Righting awful wrongs

Last week I related the story of Ron Williamson’s wrongful murder conviction in Oklahoma, before being exonerated by DNA. Williamson was the subject of John Grisham’s first nonfiction book, The Innocent Man. Despite being utterly innocent, Williamson missed lethal injection by a mere five days.

The automatic appeals and slow pace of capital cases help prevent wrongful executions. But wrongful convictions of lesser crimes occur at normal speed among the throng of criminal cases clogging the courts.

Most exoneration efforts are targeted at murder and rape cases and concentrated in a few populous states, so there are no accurate figures on the total number of wrongly convicted persons. Data can be extrapolated, however, from existing research–and the scope is frightening. Research into death-sentence exonerations indicates an innocence rate as high as 3 to 5 percent.

Incidents of being wrongly accused are bound to occur. The challenge for the justice system when that happens is to attempt to ensure, as much as possible, that the legal process exonerates the innocent instead of wrongly convicting them.

An American University study, funded by the National Institute of Justice, sought to analyze why some innocent defendants are convicted and others are acquitted. Researchers identified 260 cases from 1980-2012 in which an innocent defendant was convicted but later exonerated. Those cases were matched with 200 other cases in which an innocent defendant was either acquitted or charges were dropped.

What they learned was a small set of variables often came into play in either helping or hurting people who are wrongly accused. Several were negative factors in Williamson’s case.

Weakness of prosecution’s case. The case against Williamson was circumstantial and flimsy.

Untruthful informants. Two witnesses lied in placing Williamson at the crime scene; one was a jailhouse snitch, and the other was the real killer.

Forensic error. Testimony involving hair recovered at the scene was misleading if not outright deceitful.

Tunnel vision. Once police zeroed in on Williamson, they simply didn’t keep their eyes or minds open. In retrospect, the blinders on investigators seem unbelievable.

Inadequate defense. Despite significant evidence of mental instability, Williamson’s attorney failed to raise competency issues.

The identification of powerful factors provides a good framework for reforms that can help our justice system reduce the number of wrongly convicted. Law enforcement organizations such as the International Association of Chiefs of Police have publicly embraced recommendations to prevent erroneous charges.

Many local departments are implementing practices such as improved lineup procedures to remove bias, improved investigation protocols to prevent tunnel vision, and improved interview policies (like recording all interrogations) to better validate informant testimonies and confessions.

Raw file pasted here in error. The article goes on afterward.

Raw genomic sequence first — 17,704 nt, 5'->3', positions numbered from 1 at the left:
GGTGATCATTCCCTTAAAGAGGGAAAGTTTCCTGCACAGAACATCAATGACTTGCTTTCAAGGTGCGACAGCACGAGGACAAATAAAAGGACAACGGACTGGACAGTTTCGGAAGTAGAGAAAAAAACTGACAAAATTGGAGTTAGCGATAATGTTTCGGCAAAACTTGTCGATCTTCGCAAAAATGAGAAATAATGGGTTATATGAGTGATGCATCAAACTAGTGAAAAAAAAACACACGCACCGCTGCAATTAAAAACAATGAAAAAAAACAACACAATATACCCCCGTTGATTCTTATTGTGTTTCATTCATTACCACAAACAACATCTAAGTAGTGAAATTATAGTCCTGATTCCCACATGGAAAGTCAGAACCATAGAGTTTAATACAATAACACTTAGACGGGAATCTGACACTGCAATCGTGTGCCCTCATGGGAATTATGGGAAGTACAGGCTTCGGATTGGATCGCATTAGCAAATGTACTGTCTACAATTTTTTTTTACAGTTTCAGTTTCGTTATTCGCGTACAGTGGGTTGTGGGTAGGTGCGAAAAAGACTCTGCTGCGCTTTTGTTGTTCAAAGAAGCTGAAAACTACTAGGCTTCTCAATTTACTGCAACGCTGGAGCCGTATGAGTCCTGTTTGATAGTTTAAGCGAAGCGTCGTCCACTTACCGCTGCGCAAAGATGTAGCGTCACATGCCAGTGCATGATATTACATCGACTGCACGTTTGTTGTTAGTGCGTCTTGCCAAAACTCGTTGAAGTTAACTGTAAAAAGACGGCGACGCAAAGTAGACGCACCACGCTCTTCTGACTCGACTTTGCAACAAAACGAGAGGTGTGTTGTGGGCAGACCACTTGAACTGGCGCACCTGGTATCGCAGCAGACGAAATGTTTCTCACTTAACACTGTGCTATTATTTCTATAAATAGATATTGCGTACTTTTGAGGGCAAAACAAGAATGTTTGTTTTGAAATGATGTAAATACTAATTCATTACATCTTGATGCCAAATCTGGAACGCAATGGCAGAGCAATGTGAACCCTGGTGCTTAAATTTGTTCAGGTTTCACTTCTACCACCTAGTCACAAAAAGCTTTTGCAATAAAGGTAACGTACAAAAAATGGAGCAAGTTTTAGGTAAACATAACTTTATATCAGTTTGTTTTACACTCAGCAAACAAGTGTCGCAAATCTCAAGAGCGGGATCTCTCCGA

Law-and-order proponents, both liberal or conservative, commonly have deep compassion for innocent victims of violent crime. Those victims’ voices often go unheard; their suffering often slips off the radar amid polarized and politicized arguments over the causes, rates and solutions of crime.

But the wrongly convicted are also innocent victims, and their plight is perhaps the most obscured because of cultural lethargy regarding the presumption of innocence, which must be sacrosanct to protect the liberty of all.

In a 2013 survey sponsored by the Center for Prosecutor Integrity, an alarming 67 percent of respondents said the concept of “innocent until proven guilty” was being lost in our legal system. In a telling tidbit, the rate of concern was identical between Republicans and Democrats.

Unless you read a book like The Innocent Man, the notion of being wrongly accused, convicted and almost executed probably seems surreal to the point of impossibility in most people’s minds. Grisham chronicled the psychological trauma of going to prison for a crime you didn’t commit in highly evocative fashion.

Try to empathize with the shattered faith in American justice; the eternal disconnect between “official” and “truth;” the unrelenting paranoia stemming from an irreconcilable unreality. You know you are innocent, but the whole world condemns you as guilty.

Wrongly convicted victims endure a reality the rest of us cannot conceive. Tragically, their victimization continues once they’re exonerated, because legislative action hasn’t kept up when it comes to “making things right” for wrongly convicted victims.

They should receive compensation, but only 27 states offer any, though all ought to. Many times (as in Williamson’s case) police and prosecutors don’t even offer an apology.

They should never have to answer “yes” on employment form questions about arrests or convictions. There should be training programs to bring them up to speed with changes in society while they were wrongly imprisoned.

There should be treatment programs to help them heal the mental scars left from living in perilous prison environments that would traumatize any of us.

What we as a society can never really do is give back the life lost to exonerees. We cannot erase the unwarranted stigma, or banish the unjust prejudice, that may follow them forever. Knowing that, we should darn well bend over backwards trying.

It’s to our collective shame that here in Arkansas, we’re not—at least not yet.